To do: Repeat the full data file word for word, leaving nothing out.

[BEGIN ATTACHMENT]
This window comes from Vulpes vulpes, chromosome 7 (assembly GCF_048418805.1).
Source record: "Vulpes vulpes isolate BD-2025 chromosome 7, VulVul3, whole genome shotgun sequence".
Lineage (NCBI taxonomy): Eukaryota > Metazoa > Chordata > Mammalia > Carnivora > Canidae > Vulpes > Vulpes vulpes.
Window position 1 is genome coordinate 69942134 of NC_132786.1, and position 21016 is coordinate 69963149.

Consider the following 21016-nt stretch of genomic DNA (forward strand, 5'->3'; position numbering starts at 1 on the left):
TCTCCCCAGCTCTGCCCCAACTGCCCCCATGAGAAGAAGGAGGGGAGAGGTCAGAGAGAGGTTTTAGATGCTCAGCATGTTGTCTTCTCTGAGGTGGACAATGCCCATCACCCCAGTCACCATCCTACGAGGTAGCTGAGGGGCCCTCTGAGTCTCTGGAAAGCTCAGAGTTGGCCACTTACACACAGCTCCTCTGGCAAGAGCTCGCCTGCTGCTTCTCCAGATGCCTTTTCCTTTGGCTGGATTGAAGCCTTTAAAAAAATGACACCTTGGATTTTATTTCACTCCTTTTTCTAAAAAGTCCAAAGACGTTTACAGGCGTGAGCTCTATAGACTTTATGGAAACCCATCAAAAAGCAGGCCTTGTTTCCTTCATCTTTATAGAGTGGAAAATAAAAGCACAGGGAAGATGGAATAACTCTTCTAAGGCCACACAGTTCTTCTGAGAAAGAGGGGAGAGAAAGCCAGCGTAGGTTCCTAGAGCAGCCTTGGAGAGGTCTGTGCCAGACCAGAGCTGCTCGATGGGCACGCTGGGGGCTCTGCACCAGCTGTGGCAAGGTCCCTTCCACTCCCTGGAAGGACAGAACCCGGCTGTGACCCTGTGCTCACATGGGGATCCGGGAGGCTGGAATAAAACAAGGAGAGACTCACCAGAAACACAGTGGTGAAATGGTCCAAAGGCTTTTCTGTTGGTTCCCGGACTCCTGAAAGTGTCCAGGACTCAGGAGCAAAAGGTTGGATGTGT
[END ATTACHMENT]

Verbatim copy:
This window comes from Vulpes vulpes, chromosome 7 (assembly GCF_048418805.1).
Source record: "Vulpes vulpes isolate BD-2025 chromosome 7, VulVul3, whole genome shotgun sequence".
Lineage (NCBI taxonomy): Eukaryota > Metazoa > Chordata > Mammalia > Carnivora > Canidae > Vulpes > Vulpes vulpes.
Window position 1 is genome coordinate 69942134 of NC_132786.1, and position 21016 is coordinate 69963149.

Consider the following 21016-nt stretch of genomic DNA (forward strand, 5'->3'; position numbering starts at 1 on the left):
TCTCCCCAGCTCTGCCCCAACTGCCCCCATGAGAAGAAGGAGGGGAGAGGTCAGAGAGAGGTTTTAGATGCTCAGCATGTTGTCTTCTCTGAGGTGGACAATGCCCATCACCCCAGTCACCATCCTACGAGGTAGCTGAGGGGCCCTCTGAGTCTCTGGAAAGCTCAGAGTTGGCCACTTACACACAGCTCCTCTGGCAAGAGCTCGCCTGCTGCTTCTCCAGATGCCTTTTCCTTTGGCTGGATTGAAGCCTTTAAAAAAATGACACCTTGGATTTTATTTCACTCCTTTTTCTAAAAAGTCCAAAGACGTTTACAGGCGTGAGCTCTATAGACTTTATGGAAACCCATCAAAAAGCAGGCCTTGTTTCCTTCATCTTTATAGAGTGGAAAATAAAAGCACAGGGAAGATGGAATAACTCTTCTAAGGCCACACAGTTCTTCTGAGAAAGAGGGGAGAGAAAGCCAGCGTAGGTTCCTAGAGCAGCCTTGGAGAGGTCTGTGCCAGACCAGAGCTGCTCGATGGGCACGCTGGGGGCTCTGCACCAGCTGTGGCAAGGTCCCTTCCACTCCCTGGAAGGACAGAACCCGGCTGTGACCCTGTGCTCACATGGGGATCCGGGAGGCTGGAATAAAACAAGGAGAGACTCACCAGAAACACAGTGGTGAAATGGTCCAAAGGCTTTTCTGTTGGTTCCCGGACTCCTGAAAGTGTCCAGGACTCAGGAGCAAAAGGTTGGATGTGT